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How to Ensure Your Plant’s Equipment Is Geared for Success

Any given day presents multiple challenges for food processors. Aside from the obvious task of getting raw materials through processing and out the door as finished, packaged products, processors must also be constantly mindful of food safety as well as opportunities to improve operational efficiency. From equipment design to construction materials to maintenance, the modern food processor’s work is never-ending.

To delve more deeply into what food processors can do to ensure their equipment efficiently produces safe, quality products, we sat down with two experts from Gray Solutions, a Gray company: Amanda Flowers, manager, operations integration; and Adam Richards, food safety engineer.


Put Safety First


Long before unit operations begin, materials for constructing equipment factor into aspects of food safety such as compatibility with chemicals, environmental needs, and sanitation standards.


“When specifying equipment for food handling operations, it is imperative to understand the sanitation requirements and related infrastructure for the space, such as clearance above, below, and on each side of the equipment,” stressed Flowers. The equipment itself must be made of compatible materials with durability and sanitary design in mind.


Common equipment design standards include the capability to clean equipment to a microbiological level, the ability to access critical components for cleaning and maintenance needs, the avoidance of crevices and hollow areas, and  the use of sloped, hydrodynamic design that sheds water.


Flowers continued, “At Gray, we rely heavily on the sanitary design principles provided by NAMI, CBA, NSF, EHEDG, and/or 3-A to ensure that we have adequately captured and addressed the risk associated with food processing, regardless of the end-product.”


When selecting materials for equipment, stainless steel (AISI 300 series or better) is preferred due to its durability and resistance to corrosion. However, depending on the process, there are other metals and non-metals that may be utilized.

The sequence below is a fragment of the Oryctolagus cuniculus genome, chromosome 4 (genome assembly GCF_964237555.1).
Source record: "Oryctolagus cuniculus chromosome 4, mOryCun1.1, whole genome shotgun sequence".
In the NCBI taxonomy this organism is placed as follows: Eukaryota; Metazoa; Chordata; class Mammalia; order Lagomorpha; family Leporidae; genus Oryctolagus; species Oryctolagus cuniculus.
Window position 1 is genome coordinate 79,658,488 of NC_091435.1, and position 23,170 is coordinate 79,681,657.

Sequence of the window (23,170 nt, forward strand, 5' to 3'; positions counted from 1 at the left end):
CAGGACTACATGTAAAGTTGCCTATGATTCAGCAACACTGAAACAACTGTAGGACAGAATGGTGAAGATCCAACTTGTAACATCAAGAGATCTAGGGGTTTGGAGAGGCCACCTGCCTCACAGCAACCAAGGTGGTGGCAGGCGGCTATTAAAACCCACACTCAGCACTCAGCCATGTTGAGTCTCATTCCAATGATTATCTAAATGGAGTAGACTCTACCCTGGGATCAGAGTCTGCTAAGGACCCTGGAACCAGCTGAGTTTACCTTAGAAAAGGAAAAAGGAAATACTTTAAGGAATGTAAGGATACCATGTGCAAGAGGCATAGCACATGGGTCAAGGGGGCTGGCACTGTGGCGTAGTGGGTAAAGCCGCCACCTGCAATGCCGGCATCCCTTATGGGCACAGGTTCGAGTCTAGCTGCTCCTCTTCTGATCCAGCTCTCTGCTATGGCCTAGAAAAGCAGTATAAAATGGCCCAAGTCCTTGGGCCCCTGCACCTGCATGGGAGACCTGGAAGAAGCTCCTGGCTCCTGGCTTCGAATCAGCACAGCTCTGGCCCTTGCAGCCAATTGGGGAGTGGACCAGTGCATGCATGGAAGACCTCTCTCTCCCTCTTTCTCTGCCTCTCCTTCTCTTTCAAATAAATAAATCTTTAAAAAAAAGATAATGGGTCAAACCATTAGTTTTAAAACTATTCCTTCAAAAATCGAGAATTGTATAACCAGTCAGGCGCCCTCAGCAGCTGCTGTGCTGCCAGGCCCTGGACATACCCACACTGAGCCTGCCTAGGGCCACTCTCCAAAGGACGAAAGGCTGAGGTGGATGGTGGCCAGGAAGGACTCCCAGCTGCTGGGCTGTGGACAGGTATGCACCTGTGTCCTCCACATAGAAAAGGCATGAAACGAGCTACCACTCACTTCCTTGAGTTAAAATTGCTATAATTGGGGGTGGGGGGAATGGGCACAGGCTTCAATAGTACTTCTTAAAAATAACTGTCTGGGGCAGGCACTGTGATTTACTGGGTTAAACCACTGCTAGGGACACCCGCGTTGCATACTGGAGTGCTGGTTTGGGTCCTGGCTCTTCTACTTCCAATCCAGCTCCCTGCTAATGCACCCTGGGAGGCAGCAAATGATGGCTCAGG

To keep operations safe over a long period, equipment and parts must be easily accessible. The ability to access equipment for cleaning, inspection, and preventive maintenance is a vital consideration regarding downtime and the efficiency of the plant’s operations and its sanitation program.


“As a rule,” Flowers stated, “the recommendation for clearances is no less than 30 inches from overhead structures, 36 inches from the nearest stationary object, 18 inches of floor clearance for food contact areas or conveyor paths, and no less than 12 inches of clearance to the floor.” For equipment with Clean-out-of-Place (COP) requirements, Flowers said consideration should be given to the location of parts washers and wash tanks in the space to minimize turnaround times. “Ideally, equipment should be designed to minimize the number of tools required to disassemble and reassemble for inspection, cleaning, and maintenance.”

"When specifying equipment for food handling operations, it is imperative to understand the sanitation requirements and related infrastructure for the space, such as clearance above, below, and on each side of the equipment."
Amanda Flowers, Manager, Operations Integration

Gray Solutions, A Gray Company

Think Through Installation


In addition to equipment composition, installation also impacts food safety integrity. For example, if using a hollow tube construction framework, it’s important to ensure the frame is fully sealed with continuous welds and that fastener penetrations are avoided Leg adjustments should be external and cleanable (avoiding threaded bolts); otherwise, legs should be grouted and detailed to shed water.


When mounting cable tray or conduit, the best practice is to avoid creating unnecessary surface area. For equipment, Flowers stressed, ensure when procuring spare parts that they mimic the original components’ corrosion resistance and compatibility with the operation’s hygiene requirements; equipment and supporting structures should be on a preventive-maintenance program that reflects a cadence for risk avoidance to the process.


It’s vital to ensure that your equipment’s actual performance does not contribute to unsanitary conditions such as allowing product build-up that can harbor bacterial growth. “Sanitary performance during operations is critical in avoiding product contamination events.,” said Flowers.


Other essential practices include the separation of product contact and non-product contact surfaces to prevent cross contamination. Proactive engineers and designers recognize that surfaces adjacent to product contact surfaces should be designed to mimic product contact surfaces in materials of construction and hygienic design to promote unobstructed operations and runoff during cleaning cycles. Additionally, designers should provide appropriate air filtration systems in areas where airborne pathogens could be deposited on product contact surfaces.